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Identifier

WCA_6C_Westervelt_1934_10_14

Date

10-14-1934

Physical Description

4 pages + 1 envelope

Description

Letter to her mother describing how she enjoyed her mother's visit and their growing relationship as individuals beyond mother and daughter.

Transcript

10/15/34 [14 October, 1934] Sunday still - Mother dear - I’ve just finished Ted’s letter - a copy some time if you’d like it - but before going back - I want to think again how much this weekend has meant. It was somehow different from all others. It was as if - what we’d tried to have before - we touched, this time, and found it so very satisfying. On the surface of course we were glad to see each other, had a good time, and were sorry to say goodbye - [Page 2] but that was only the smallest part of it. Underneath - we were two individuals, not just a mother and her daughter. You were my mother - I was your daughter - and there was a great difference. Two individuals bound very very closely together in that restrained but knowingly and deeply affectionate relationship. Isn’t it wonderful? Perhaps it sounds like mere phrasing - but it isn’t. Didn’t you feel too that we had gotten down to something Fundamental - and that it was very much alive? It was [Page 3] as if we had pealed [mis-spelling: peeled] off all the trappings of motherly “hovering and anguish” and daughterly dependence and responsive submission. And there was left a mother, who is an individual - and a fine, courageous, thoughtfully-inspiring one; and a daughter, a separate individual with feet to stand on. And with the bulky trappings gone - there is left just us - who can be closer together because there isn’t any Cotten [mis-spelling: cotton] batting around with us to come in between. We can enjoy each other because there somehow isn’t any sort of [Page 4] strain on either side. You hated to leave - I hated to see you leave, and yet saying goodbye wasn’t the dreadful process underneath, even if not on the surface, that it sometimes has been. I simply feel extraordinarily happy, walking back to the house. Happy that I had such a mother as you. A mother as young in spirit, as still growing - as idealistic and the same time as sensible, as you. Mother darling I do love you - you knew that of course - but know it even more now - but I like you an awful lot too, and I’m proud of being my mother’s daughter.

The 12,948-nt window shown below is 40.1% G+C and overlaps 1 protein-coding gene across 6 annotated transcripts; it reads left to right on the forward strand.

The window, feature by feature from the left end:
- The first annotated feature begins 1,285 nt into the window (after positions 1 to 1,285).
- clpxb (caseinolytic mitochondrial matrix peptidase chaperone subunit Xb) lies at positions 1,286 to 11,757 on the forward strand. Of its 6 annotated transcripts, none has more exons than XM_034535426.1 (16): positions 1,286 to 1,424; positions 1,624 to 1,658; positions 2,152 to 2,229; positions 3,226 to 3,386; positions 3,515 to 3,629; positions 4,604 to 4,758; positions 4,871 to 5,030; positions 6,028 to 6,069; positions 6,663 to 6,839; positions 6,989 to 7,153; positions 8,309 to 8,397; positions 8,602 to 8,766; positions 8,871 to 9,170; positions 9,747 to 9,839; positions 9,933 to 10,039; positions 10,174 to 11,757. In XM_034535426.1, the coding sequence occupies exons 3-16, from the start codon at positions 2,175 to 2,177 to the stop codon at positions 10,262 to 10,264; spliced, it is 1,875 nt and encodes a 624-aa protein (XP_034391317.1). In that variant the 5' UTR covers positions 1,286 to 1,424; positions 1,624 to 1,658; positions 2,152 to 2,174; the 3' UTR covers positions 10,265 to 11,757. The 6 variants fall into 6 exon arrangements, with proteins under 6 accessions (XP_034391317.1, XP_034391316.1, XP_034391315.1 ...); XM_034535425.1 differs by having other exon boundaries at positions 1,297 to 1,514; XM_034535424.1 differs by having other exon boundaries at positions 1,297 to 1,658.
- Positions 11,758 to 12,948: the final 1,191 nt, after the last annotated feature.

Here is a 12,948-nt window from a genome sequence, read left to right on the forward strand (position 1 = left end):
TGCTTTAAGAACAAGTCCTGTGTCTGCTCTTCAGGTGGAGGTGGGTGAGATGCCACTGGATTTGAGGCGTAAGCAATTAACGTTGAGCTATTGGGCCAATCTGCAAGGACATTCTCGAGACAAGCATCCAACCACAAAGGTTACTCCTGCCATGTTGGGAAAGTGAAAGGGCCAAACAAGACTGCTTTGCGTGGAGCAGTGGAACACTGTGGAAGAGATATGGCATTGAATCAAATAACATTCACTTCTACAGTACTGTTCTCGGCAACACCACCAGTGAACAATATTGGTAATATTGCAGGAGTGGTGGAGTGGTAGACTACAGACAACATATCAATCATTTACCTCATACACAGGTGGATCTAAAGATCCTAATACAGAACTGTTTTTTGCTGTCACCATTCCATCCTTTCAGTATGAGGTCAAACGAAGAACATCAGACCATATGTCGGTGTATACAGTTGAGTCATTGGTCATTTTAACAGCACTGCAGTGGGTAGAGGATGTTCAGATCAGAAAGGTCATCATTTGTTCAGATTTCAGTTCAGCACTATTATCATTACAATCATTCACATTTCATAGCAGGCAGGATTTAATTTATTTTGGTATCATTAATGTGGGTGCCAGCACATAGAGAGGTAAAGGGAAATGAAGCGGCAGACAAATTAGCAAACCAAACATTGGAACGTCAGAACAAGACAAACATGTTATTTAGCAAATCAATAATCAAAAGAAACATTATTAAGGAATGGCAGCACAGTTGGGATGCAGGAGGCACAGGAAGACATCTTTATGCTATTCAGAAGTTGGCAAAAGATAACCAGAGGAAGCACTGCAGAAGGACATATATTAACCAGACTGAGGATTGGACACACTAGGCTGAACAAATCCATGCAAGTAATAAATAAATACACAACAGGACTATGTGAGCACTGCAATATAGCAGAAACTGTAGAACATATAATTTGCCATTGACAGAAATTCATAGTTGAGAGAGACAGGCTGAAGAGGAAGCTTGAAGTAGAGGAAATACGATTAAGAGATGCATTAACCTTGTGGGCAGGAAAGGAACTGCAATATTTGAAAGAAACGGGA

Location

Wellesley, Massachusetts; Schenectady, New York

Tags

Home and Family; Personal Relationships

Subject

Families

Letter from Virginia Veeder Westervelt, Wellesley, Massachusetts, to Mrs. Millicent Veeder, Schenectady, New York, 1934 October 14

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